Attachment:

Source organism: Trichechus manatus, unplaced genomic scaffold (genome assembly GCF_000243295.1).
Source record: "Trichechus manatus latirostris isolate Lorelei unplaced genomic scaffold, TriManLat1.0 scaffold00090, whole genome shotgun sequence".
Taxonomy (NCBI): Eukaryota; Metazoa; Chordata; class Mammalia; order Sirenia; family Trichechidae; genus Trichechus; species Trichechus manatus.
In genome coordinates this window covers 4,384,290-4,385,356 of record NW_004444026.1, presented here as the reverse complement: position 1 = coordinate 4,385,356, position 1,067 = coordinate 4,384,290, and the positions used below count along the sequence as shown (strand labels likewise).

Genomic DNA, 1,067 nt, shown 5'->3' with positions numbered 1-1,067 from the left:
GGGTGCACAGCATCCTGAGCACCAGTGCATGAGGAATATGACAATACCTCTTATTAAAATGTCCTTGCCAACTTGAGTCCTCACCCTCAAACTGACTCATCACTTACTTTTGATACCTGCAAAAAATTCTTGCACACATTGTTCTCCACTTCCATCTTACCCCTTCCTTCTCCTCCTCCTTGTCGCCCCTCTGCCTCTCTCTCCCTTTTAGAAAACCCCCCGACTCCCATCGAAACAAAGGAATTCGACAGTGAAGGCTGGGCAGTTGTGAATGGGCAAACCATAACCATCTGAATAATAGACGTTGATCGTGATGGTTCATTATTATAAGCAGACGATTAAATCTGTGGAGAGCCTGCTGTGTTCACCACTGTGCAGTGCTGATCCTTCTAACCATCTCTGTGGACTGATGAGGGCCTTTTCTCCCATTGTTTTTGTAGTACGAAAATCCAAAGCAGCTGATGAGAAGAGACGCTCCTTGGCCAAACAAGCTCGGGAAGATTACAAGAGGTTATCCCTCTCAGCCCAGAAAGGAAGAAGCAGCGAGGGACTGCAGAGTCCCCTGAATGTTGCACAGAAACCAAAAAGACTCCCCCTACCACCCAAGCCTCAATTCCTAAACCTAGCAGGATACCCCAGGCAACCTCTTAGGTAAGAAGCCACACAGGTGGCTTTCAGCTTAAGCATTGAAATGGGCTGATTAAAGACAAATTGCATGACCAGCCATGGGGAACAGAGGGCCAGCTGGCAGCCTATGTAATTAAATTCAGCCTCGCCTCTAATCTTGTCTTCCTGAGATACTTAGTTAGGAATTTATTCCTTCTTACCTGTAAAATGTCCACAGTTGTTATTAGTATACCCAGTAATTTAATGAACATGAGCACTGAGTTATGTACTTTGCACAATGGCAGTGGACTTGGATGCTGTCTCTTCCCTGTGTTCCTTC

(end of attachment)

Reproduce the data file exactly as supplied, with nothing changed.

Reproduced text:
Source organism: Trichechus manatus, unplaced genomic scaffold (genome assembly GCF_000243295.1).
Source record: "Trichechus manatus latirostris isolate Lorelei unplaced genomic scaffold, TriManLat1.0 scaffold00090, whole genome shotgun sequence".
Taxonomy (NCBI): Eukaryota; Metazoa; Chordata; class Mammalia; order Sirenia; family Trichechidae; genus Trichechus; species Trichechus manatus.
In genome coordinates this window covers 4,384,290-4,385,356 of record NW_004444026.1, presented here as the reverse complement: position 1 = coordinate 4,385,356, position 1,067 = coordinate 4,384,290, and the positions used below count along the sequence as shown (strand labels likewise).

Genomic DNA, 1,067 nt, shown 5'->3' with positions numbered 1-1,067 from the left:
GGGTGCACAGCATCCTGAGCACCAGTGCATGAGGAATATGACAATACCTCTTATTAAAATGTCCTTGCCAACTTGAGTCCTCACCCTCAAACTGACTCATCACTTACTTTTGATACCTGCAAAAAATTCTTGCACACATTGTTCTCCACTTCCATCTTACCCCTTCCTTCTCCTCCTCCTTGTCGCCCCTCTGCCTCTCTCTCCCTTTTAGAAAACCCCCCGACTCCCATCGAAACAAAGGAATTCGACAGTGAAGGCTGGGCAGTTGTGAATGGGCAAACCATAACCATCTGAATAATAGACGTTGATCGTGATGGTTCATTATTATAAGCAGACGATTAAATCTGTGGAGAGCCTGCTGTGTTCACCACTGTGCAGTGCTGATCCTTCTAACCATCTCTGTGGACTGATGAGGGCCTTTTCTCCCATTGTTTTTGTAGTACGAAAATCCAAAGCAGCTGATGAGAAGAGACGCTCCTTGGCCAAACAAGCTCGGGAAGATTACAAGAGGTTATCCCTCTCAGCCCAGAAAGGAAGAAGCAGCGAGGGACTGCAGAGTCCCCTGAATGTTGCACAGAAACCAAAAAGACTCCCCCTACCACCCAAGCCTCAATTCCTAAACCTAGCAGGATACCCCAGGCAACCTCTTAGGTAAGAAGCCACACAGGTGGCTTTCAGCTTAAGCATTGAAATGGGCTGATTAAAGACAAATTGCATGACCAGCCATGGGGAACAGAGGGCCAGCTGGCAGCCTATGTAATTAAATTCAGCCTCGCCTCTAATCTTGTCTTCCTGAGATACTTAGTTAGGAATTTATTCCTTCTTACCTGTAAAATGTCCACAGTTGTTATTAGTATACCCAGTAATTTAATGAACATGAGCACTGAGTTATGTACTTTGCACAATGGCAGTGGACTTGGATGCTGTCTCTTCCCTGTGTTCCTTC